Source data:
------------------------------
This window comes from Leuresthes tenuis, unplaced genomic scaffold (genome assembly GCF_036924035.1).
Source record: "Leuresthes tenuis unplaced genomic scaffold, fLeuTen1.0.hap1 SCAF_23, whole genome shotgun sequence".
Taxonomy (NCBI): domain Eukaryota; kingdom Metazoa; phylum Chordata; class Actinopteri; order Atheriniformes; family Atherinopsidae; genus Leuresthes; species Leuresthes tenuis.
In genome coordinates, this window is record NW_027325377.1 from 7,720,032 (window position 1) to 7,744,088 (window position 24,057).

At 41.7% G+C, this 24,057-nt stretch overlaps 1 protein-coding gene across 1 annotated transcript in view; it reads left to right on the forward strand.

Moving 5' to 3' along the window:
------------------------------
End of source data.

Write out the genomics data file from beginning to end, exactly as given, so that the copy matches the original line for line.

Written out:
This window comes from Leuresthes tenuis, unplaced genomic scaffold (genome assembly GCF_036924035.1).
Source record: "Leuresthes tenuis unplaced genomic scaffold, fLeuTen1.0.hap1 SCAF_23, whole genome shotgun sequence".
Taxonomy (NCBI): domain Eukaryota; kingdom Metazoa; phylum Chordata; class Actinopteri; order Atheriniformes; family Atherinopsidae; genus Leuresthes; species Leuresthes tenuis.
In genome coordinates, this window is record NW_027325377.1 from 7,720,032 (window position 1) to 7,744,088 (window position 24,057).

At 41.7% G+C, this 24,057-nt stretch overlaps 1 protein-coding gene across 1 annotated transcript in view; it reads left to right on the forward strand.

Moving 5' to 3' along the window: